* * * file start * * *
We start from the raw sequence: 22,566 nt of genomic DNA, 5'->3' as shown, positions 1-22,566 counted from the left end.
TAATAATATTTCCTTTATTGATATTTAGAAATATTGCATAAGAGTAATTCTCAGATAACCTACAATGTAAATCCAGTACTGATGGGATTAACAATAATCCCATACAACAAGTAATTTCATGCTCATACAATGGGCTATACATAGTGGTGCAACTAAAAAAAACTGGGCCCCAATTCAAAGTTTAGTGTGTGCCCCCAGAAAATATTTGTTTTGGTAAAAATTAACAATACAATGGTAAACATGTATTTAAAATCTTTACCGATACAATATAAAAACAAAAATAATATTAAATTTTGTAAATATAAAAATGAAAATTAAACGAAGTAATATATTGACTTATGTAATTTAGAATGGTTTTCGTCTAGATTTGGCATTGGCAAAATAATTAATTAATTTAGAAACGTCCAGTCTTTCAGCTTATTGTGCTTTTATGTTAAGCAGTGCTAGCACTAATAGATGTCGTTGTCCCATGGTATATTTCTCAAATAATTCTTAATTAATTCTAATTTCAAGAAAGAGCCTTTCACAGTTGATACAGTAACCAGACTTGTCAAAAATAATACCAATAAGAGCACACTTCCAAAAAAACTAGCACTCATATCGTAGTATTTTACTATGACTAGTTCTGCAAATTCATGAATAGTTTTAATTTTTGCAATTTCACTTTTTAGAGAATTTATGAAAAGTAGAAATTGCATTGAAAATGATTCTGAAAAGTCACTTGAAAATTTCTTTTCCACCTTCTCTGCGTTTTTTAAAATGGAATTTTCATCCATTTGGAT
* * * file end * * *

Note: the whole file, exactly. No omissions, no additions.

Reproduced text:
We start from the raw sequence: 22,566 nt of genomic DNA, 5'->3' as shown, positions 1-22,566 counted from the left end.
TAATAATATTTCCTTTATTGATATTTAGAAATATTGCATAAGAGTAATTCTCAGATAACCTACAATGTAAATCCAGTACTGATGGGATTAACAATAATCCCATACAACAAGTAATTTCATGCTCATACAATGGGCTATACATAGTGGTGCAACTAAAAAAAACTGGGCCCCAATTCAAAGTTTAGTGTGTGCCCCCAGAAAATATTTGTTTTGGTAAAAATTAACAATACAATGGTAAACATGTATTTAAAATCTTTACCGATACAATATAAAAACAAAAATAATATTAAATTTTGTAAATATAAAAATGAAAATTAAACGAAGTAATATATTGACTTATGTAATTTAGAATGGTTTTCGTCTAGATTTGGCATTGGCAAAATAATTAATTAATTTAGAAACGTCCAGTCTTTCAGCTTATTGTGCTTTTATGTTAAGCAGTGCTAGCACTAATAGATGTCGTTGTCCCATGGTATATTTCTCAAATAATTCTTAATTAATTCTAATTTCAAGAAAGAGCCTTTCACAGTTGATACAGTAACCAGACTTGTCAAAAATAATACCAATAAGAGCACACTTCCAAAAAAACTAGCACTCATATCGTAGTATTTTACTATGACTAGTTCTGCAAATTCATGAATAGTTTTAATTTTTGCAATTTCACTTTTTAGAGAATTTATGAAAAGTAGAAATTGCATTGAAAATGATTCTGAAAAGTCACTTGAAAATTTCTTTTCCACCTTCTCTGCGTTTTTTAAAATGGAATTTTCATCCATTTGGAT